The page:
For years, employers have been offering their workers incentives to improve their health, with rewards ranging from reimbursing gym memberships to offering free screening tests.
But a possible conflict between two federal laws is leading companies to seek clearer guidance on what exactly they can include in their wellness programs.
While the Affordable Care Act allows employers to charge workers more for insurance if they don’t take steps to improve their health, the Americans with Disabilities Act prohibits employers from forcing workers to undergo medical exams or requiring them to disclose disabilities.
New Jersey-based Honeywell International is at the center of a complaint brought by the Equal Employment Opportunity Commission, which has brought this issue to the forefront.
[related]Honeywell, headquartered in Morristown, announced last year that its employees and their spouses would undergo a biometric test, recording their blood pressure, cholesterol and glucose levels, height, weight and waist measurements, as well checking for the presence of nicotine in their blood.
If they didn’t participate, they would face a penalty of up to $4,000, including $1,500 in lost employer contributions to a health savings account, and up to $2,500 in tobacco-use penalties and other surcharges.
Honeywell also said it could require its workers to improve their health risk factors, such as their blood pressure, in future years, according to an EEOC complaint filed in federal court in Minnesota in October.
The EEOC noted that the Americans with Disabilities Act prohibits employers from requiring biometric tests unless they’re needed to determine whether workers can perform their jobs or pose a direct threat to the health or safety of themselves or others.
Honeywell officials said the EEOC was out of step with the Affordable Care Act, and that no Honeywell employee was denied coverage or disciplined for not participating in the wellness program. The ACA specifically allows companies to impose surcharges for tobacco use, and to give rewards to workers whose biometric levels are in a normal or healthy range, while denying those rewards to workers who fail to make progress toward health goals.
“Biometric testing provides valuable private information to each employee about potentially life-threatening issues,” according to a company statement. “Honeywell wants its employees to be well-informed about their health status not only because it promotes their wellbeing, but also because we don’t believe it’s fair to the employees who do work to lead healthier lifestyles to subsidize the healthcare premiums for those who do not.”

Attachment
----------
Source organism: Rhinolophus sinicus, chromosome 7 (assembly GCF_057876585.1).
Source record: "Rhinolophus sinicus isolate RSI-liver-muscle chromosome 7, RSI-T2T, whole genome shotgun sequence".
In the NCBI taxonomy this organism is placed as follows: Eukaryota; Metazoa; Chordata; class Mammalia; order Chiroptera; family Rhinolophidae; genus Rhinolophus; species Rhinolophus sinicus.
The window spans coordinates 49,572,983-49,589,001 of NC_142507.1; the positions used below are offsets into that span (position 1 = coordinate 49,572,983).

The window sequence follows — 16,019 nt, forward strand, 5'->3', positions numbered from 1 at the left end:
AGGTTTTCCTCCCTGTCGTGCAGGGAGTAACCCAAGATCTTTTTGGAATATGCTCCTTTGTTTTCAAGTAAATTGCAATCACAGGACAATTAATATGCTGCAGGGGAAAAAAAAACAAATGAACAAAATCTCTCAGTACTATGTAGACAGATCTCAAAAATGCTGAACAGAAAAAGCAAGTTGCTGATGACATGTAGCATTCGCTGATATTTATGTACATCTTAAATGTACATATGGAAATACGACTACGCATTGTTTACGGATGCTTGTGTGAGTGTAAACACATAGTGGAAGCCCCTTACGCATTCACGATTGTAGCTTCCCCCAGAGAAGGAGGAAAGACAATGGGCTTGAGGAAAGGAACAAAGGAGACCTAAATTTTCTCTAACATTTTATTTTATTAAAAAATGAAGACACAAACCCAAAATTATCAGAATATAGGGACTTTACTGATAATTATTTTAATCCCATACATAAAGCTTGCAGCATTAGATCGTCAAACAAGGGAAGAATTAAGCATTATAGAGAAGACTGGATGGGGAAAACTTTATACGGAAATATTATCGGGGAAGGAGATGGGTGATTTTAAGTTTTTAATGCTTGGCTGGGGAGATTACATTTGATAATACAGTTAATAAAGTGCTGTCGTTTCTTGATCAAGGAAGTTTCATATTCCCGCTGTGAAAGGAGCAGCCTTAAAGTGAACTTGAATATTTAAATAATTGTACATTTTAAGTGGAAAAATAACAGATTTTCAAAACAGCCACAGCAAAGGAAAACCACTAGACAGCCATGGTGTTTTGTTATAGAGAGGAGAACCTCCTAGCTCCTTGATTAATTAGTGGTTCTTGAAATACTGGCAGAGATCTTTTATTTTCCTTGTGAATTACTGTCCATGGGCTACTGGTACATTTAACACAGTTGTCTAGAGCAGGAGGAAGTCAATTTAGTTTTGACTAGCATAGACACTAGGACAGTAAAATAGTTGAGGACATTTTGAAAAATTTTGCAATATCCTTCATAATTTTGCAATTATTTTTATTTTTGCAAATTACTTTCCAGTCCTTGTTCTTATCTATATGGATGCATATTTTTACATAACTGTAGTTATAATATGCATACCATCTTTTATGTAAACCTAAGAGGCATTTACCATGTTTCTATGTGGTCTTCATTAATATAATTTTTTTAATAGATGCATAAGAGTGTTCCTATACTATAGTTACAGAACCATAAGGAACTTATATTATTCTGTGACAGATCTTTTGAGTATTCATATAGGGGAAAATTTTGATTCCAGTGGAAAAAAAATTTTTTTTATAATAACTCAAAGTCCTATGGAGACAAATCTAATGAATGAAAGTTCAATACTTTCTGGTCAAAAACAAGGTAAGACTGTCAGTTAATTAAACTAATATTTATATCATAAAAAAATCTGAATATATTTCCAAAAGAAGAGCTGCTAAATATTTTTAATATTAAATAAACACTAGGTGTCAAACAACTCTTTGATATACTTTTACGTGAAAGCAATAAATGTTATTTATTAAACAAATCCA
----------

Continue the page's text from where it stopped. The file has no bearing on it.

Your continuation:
John Sarno, president of the Employers Association of New Jersey, said the EEOC action sent a message to other employers to be careful when they design their wellness programs. His organization advises workers in employment law and provides employee benefit programs.
“It’s really two issues: whether the incentives or disincentives are so great as to be coercive, and the other issue is whether you have reasonable alternatives for people with medical conditions to achieve the incentives and get the rewards,” Sarno said.
Sarno said he expects Honeywell and the EEOC to reach a settlement that may include changes to Honeywell’s original wellness program.
He added that most New Jersey companies, particularly the small to medium-sized employers that he works with, won’t face any issues with their wellness programs. That’s because they only include incentives for employees to take positive steps to improve their health, such as gym reimbursements.
“What we’re telling our employers is just to have some very modest rewards,” Sarno said.
He said more aggressive wellness programs that include penalties are being used by larger corporations that self-insure, which means they cover employee health claims through a combination of direct payments and reinsurance.
Sarno said there also are business reasons for why employers don’t usually impose steep surcharges for not taking biometric tests or failing to make progress toward health goals.
“There’s no bottom line result — in other words, you can’t measure a reduction in healthcare claims,” Sarno said. “That’s what ultimately drives wellness programs. The goal is healthier employers.”
Employers have asked the EEOC to issue more specific guidelines for what they can and can’t include in wellness programs.